Mentorship involves nurturing and empowering the other person. It stands to reason therefore that true mentorship will result in an empowered protege who is not dependent on the mentors but who can think and express his/her own opinion confidently. A well mentored person should be able to move on past the mentoring relationship on his own and tackle life alone. He does not have to be eternally dependent on the mentor. As a matter of fact the relationship can transition from being mentor-protege to being peers and colleagues on an equal status.
Mentorship is a dynamic relationship which does not have set a formula but is dependent on the parties involved, their personalities and time and resource constraints. It follows that a mentor does not relate to all his/her proteges in the same way. Each mentoring relationship is tailored to suit the individuals involved.
The mentoring relationship is an experience for both the mentor and mentee. It is a relational issue with all the underlying dynamics to relationships requiring consideration. It cannot be a transactional experience where the protege seeks to get what he wants with no obligation to a relationship.
It is a relationship based on trust. Trust and confidentiality are critical for a beneficial mentoring relationship. Neither the mentor nor the protege should abuse information shared in confidence. Trust is earned and therefore this takes time.The strength of the relationship enables the training and empowerment of the protege.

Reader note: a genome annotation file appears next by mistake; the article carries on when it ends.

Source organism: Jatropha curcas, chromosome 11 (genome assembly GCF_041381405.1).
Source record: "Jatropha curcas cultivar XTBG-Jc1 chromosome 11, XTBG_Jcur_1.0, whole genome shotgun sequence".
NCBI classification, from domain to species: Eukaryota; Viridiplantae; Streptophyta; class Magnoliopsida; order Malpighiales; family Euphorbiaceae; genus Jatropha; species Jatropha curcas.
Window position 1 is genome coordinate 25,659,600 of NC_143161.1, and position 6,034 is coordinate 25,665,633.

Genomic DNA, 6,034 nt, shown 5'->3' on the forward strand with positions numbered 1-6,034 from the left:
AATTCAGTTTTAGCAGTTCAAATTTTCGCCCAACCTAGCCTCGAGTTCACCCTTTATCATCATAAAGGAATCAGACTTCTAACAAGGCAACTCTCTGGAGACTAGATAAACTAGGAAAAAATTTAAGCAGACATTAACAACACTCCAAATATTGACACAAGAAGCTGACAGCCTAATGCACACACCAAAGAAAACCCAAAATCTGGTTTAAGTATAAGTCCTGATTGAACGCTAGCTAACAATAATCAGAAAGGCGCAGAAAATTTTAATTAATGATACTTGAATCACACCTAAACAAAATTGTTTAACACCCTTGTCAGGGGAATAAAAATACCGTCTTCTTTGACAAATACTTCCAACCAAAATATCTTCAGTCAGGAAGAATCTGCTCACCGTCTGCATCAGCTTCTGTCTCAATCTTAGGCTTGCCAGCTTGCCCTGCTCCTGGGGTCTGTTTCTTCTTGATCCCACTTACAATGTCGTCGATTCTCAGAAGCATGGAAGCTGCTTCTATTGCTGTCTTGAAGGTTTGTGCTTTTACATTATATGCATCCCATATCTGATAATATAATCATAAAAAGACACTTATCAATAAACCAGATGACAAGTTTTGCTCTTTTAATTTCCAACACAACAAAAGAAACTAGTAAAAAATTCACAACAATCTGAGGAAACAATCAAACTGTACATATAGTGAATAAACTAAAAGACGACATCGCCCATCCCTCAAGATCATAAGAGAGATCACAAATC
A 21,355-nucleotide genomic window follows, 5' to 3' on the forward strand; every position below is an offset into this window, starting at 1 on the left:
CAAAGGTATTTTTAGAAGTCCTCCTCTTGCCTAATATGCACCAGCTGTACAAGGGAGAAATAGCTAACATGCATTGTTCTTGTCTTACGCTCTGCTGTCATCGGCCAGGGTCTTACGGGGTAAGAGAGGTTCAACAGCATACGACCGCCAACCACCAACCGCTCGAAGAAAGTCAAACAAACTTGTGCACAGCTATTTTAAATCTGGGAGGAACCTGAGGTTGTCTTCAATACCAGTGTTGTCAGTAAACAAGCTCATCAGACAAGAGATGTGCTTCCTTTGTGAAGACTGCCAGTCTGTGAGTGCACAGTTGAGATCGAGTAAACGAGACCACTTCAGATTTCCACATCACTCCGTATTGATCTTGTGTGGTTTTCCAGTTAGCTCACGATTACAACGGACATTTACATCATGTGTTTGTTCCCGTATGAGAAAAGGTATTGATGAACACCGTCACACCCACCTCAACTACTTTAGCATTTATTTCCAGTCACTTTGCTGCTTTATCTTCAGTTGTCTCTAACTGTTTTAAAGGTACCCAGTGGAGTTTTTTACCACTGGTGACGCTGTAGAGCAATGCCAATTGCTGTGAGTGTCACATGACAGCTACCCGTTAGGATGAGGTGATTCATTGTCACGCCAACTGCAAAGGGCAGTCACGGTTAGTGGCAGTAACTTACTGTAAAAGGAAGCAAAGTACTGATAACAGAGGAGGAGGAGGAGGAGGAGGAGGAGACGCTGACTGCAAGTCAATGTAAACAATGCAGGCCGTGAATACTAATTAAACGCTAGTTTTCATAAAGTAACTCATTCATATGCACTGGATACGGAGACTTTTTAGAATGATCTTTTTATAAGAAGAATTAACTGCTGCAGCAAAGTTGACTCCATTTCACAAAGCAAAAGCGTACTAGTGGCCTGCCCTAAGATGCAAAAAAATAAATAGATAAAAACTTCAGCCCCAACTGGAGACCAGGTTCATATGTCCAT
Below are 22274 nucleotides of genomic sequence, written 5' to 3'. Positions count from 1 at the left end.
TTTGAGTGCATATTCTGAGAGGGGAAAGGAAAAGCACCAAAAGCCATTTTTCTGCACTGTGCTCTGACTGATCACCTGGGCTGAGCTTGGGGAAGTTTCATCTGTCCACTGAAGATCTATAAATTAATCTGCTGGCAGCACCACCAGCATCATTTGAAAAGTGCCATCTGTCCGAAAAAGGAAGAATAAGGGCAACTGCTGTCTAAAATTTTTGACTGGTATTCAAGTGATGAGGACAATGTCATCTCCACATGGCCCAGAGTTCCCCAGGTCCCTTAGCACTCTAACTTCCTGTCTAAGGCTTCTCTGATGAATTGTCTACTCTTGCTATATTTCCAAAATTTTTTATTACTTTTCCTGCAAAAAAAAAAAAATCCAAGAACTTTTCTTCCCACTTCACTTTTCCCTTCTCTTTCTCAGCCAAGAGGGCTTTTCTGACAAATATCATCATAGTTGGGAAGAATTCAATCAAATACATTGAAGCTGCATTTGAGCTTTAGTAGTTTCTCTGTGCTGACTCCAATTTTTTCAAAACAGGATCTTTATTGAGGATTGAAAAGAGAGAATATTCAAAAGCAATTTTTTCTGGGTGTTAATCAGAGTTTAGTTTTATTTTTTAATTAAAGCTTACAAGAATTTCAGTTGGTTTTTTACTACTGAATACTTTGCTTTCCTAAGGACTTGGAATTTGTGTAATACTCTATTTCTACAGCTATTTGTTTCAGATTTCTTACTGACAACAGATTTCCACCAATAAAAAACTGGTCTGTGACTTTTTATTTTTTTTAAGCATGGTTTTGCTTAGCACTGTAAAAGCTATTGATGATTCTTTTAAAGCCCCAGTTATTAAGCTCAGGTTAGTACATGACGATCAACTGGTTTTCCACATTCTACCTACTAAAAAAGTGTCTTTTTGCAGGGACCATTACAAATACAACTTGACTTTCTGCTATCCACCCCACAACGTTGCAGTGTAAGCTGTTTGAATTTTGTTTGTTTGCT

Mentorship allows both the mentor and protege to grow as they learn from each other. It is a developmental process. Mentorship in the new economy does not include the “download” syndrome where the mentor is the source of all wisdom who downloads to an empty head of a protege which is ready to be filled. But mentorship is a an interactive learning and growth process for both mentor and protege. The mentor then serves as chief learner in the process.
By the word mature person in our definition we are not referring to age but to experience in the sphere of mentorship. In other words a younger person who is more experienced can mentor an older person. For example my 12year old daughter Faith, introduced me to and mentored me concerning the workings of Facebook as a social networking tool.
Pursue mentoring relationships for growth and impact.
Nurturing Champions Blog is a place where Rapha Trust and its founder Dr T. A. Makoni will seek to hasten champions along the way by nurturing and empowering them. Welcome to the training ground of champions.
A young cub though it has all the potential to become the King of the Jungle is vulnerable when newly born, it therefore needs to be nurtured and protected until it is well groomed and well trained to go tackle the jungles alone.
Nurturing Champion Blog is a place for champions to be recognized, trained and nurtured to fulfill their God given dream and pursue their destiny. Its a place for the release of potential. Its the place to learn to roar. Its a place of watering your dreams to fruition.
I encourage you to engage in dialogue as we pursue the call and destiny of God upon our lives.
Check out our recent books: Nurturing Champions – a manual on mentorship and Entrepreneurship On Trial – a manual for entrepreneurs in the developing world from http://www.lulu.com